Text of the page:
Wetherby train station: Petition launched to reintroduce trains in Leeds market town and bring tourism boost
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Chris Matejak, who started the petition on July 2, explained that if the town had a station, it could boost tourism and benefit the local economy.
He said: “Since the pandemic, the high street has taken a hit with many businesses folding and sitting empty. While the government raves about the northern power house, it is often focused on big cities like Leeds, Manchester and Liverpool – but the towns in the suburbs do not see anything.”
He added: “Wetherby has an array of independent businesses, yet is served by a shabby, out-of-date shed for a public transport hub. We need to invest in our towns and rejuvenate the high street so businesses and communities can thrive and everyone can experience what Wetherby has to offer.”
Network Rail, the body that owns the lines, said there are currently no plans to build a new station in the town, but that bosses would “continue to review the feasibility of any opportunities to support the government’s objectives for rail”.
Wetherby’s train station closed for passengers in 1964 and to goods two years later under the ‘Beeching axe’, a sweeping series of route closures that came as the country’s railway system was restructured. Part of the tracks between Wetherby and Leeds have since been used for housing developments, while other parts are used for cycle routes.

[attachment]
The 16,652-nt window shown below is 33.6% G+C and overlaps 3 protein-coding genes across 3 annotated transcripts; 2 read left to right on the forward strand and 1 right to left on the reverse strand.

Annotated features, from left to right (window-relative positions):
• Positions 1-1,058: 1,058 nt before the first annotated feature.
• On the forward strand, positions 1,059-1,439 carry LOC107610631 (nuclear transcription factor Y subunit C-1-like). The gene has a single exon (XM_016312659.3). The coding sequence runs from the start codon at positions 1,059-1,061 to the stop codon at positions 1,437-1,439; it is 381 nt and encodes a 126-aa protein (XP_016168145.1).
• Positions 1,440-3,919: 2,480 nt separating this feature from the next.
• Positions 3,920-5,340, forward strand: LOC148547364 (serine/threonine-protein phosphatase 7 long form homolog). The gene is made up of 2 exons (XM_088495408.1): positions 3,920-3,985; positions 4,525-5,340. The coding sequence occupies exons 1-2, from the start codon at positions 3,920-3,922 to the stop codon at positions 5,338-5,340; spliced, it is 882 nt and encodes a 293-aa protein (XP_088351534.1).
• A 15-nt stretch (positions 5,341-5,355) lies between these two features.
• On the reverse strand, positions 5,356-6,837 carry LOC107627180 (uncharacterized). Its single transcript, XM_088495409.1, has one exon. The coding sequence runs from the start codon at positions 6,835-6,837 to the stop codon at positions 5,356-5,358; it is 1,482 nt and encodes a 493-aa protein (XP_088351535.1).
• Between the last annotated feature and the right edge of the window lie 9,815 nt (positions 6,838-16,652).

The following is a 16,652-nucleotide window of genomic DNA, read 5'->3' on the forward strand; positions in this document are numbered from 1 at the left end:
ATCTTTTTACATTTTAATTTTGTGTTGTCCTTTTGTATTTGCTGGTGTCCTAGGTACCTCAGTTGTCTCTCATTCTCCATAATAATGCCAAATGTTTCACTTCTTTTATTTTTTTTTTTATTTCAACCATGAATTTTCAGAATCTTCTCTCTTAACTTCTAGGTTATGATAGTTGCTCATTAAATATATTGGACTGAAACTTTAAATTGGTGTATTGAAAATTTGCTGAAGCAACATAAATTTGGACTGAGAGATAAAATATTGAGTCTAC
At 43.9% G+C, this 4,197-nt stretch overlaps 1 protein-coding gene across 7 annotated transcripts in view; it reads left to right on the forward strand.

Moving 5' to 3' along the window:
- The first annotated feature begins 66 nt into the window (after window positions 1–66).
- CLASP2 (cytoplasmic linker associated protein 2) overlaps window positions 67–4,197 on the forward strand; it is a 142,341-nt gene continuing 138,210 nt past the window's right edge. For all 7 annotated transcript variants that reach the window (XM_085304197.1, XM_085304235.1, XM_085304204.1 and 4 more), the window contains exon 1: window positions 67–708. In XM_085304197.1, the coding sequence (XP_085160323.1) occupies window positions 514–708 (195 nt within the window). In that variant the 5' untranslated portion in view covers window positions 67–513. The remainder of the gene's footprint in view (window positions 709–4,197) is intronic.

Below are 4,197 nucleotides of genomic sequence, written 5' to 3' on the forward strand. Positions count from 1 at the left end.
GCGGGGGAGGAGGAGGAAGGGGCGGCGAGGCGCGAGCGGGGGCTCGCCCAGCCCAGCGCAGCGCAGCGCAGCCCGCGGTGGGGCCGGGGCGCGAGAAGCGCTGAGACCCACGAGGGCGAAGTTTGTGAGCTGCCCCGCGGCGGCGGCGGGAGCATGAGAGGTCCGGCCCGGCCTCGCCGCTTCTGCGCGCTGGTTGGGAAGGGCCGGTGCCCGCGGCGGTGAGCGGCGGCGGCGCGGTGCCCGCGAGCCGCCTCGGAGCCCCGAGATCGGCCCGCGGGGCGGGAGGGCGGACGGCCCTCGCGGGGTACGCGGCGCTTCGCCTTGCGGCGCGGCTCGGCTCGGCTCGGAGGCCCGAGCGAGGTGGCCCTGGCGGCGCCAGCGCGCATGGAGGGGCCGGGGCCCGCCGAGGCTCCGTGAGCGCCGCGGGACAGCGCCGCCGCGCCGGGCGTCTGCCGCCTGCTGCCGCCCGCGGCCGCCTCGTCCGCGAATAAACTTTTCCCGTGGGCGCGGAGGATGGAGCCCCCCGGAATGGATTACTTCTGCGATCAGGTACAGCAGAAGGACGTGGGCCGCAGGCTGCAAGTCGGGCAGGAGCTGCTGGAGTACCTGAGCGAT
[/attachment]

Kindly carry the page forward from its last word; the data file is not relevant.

Coun Penny Stables, of the Green Party, represents the Wetherby ward at Leeds City Council. She said: “If you look at a map of the Leeds metropolitan area, the outer north east is the only area without a train station, so as a result, we need an even better bus service – but unfortunately we don’t have that either.
“It would make a real difference in getting more people out of their cars which would help the environment, and it would boost the economy because more people would visit local shops. Wetherby is a beautiful market town and this would help to attract more tourists.”
Logistically, building lines from Leeds to Wetherby could prove difficult because of the boom in housebuilding in recent years, but Coun Stables suggested that the route could meet the town by heading around the city and coming in from a different direction.